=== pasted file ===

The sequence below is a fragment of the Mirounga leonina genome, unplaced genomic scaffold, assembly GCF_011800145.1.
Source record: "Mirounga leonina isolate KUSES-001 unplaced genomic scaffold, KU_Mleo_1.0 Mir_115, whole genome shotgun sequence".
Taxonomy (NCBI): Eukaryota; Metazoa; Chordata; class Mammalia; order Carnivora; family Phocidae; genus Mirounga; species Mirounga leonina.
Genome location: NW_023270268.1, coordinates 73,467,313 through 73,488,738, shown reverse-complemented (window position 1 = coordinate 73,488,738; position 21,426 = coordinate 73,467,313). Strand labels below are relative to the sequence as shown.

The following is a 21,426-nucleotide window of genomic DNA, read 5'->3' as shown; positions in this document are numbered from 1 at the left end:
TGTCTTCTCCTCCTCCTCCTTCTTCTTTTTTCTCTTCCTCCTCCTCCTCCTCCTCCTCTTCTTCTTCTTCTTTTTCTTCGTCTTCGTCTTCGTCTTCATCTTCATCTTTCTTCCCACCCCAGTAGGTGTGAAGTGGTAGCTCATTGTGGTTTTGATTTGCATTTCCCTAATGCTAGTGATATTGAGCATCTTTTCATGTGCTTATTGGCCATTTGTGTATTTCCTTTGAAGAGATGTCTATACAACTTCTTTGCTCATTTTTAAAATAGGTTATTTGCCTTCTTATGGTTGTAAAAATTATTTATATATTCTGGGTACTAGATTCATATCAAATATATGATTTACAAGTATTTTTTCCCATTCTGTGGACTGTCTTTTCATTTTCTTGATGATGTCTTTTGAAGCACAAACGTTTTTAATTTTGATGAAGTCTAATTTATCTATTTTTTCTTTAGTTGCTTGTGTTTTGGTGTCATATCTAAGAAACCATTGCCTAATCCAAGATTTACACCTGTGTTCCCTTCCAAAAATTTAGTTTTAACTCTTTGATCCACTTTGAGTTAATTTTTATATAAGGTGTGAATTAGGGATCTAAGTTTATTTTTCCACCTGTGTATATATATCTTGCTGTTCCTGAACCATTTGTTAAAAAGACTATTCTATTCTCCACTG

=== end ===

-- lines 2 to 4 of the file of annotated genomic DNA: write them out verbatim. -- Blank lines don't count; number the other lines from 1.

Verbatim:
Source record: "Mirounga leonina isolate KUSES-001 unplaced genomic scaffold, KU_Mleo_1.0 Mir_115, whole genome shotgun sequence".
Taxonomy (NCBI): Eukaryota; Metazoa; Chordata; class Mammalia; order Carnivora; family Phocidae; genus Mirounga; species Mirounga leonina.
Genome location: NW_023270268.1, coordinates 73,467,313 through 73,488,738, shown reverse-complemented (window position 1 = coordinate 73,488,738; position 21,426 = coordinate 73,467,313). Strand labels below are relative to the sequence as shown.